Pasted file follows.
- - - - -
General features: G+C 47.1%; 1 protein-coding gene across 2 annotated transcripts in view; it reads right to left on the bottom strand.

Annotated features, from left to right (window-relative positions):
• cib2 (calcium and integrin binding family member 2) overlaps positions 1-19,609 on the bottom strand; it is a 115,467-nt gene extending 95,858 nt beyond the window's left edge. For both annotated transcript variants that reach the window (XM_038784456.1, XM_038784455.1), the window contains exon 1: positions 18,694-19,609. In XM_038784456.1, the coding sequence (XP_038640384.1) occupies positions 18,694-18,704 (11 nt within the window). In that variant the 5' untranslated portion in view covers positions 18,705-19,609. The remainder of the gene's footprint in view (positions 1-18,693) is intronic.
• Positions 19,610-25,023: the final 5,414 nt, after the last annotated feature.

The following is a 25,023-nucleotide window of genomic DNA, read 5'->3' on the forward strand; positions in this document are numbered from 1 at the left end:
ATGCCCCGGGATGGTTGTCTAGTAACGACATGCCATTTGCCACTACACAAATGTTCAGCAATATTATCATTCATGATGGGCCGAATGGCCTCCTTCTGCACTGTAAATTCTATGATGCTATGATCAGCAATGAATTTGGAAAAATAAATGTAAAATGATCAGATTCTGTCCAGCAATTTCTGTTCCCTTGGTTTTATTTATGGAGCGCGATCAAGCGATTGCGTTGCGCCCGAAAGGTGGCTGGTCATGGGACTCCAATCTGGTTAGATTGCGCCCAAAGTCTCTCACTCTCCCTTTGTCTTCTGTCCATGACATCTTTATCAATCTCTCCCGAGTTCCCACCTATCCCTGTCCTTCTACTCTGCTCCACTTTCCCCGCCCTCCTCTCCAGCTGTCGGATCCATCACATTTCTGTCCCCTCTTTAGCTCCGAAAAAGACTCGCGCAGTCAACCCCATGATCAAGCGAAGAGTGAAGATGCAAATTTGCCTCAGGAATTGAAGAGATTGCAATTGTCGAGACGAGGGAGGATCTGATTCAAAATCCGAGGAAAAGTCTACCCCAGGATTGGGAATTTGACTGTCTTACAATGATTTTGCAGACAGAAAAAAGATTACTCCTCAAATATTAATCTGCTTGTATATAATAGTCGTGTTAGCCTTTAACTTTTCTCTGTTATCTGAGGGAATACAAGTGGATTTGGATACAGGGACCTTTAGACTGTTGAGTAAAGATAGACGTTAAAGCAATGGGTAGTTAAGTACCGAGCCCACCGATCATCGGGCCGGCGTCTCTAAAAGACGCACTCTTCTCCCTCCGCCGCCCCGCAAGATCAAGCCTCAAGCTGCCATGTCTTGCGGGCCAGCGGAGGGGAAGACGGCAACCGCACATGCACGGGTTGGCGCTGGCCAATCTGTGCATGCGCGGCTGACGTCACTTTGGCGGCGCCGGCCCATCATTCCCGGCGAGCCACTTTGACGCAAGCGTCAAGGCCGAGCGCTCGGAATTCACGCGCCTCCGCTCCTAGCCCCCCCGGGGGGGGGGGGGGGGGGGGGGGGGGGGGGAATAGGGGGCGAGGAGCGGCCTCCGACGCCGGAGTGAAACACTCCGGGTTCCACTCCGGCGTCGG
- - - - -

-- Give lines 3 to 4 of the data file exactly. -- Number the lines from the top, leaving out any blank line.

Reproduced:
• cib2 (calcium and integrin binding family member 2) overlaps positions 1-19,609 on the bottom strand; it is a 115,467-nt gene extending 95,858 nt beyond the window's left edge. For both annotated transcript variants that reach the window (XM_038784456.1, XM_038784455.1), the window contains exon 1: positions 18,694-19,609. In XM_038784456.1, the coding sequence (XP_038640384.1) occupies positions 18,694-18,704 (11 nt within the window). In that variant the 5' untranslated portion in view covers positions 18,705-19,609. The remainder of the gene's footprint in view (positions 1-18,693) is intronic.
• Positions 19,610-25,023: the final 5,414 nt, after the last annotated feature.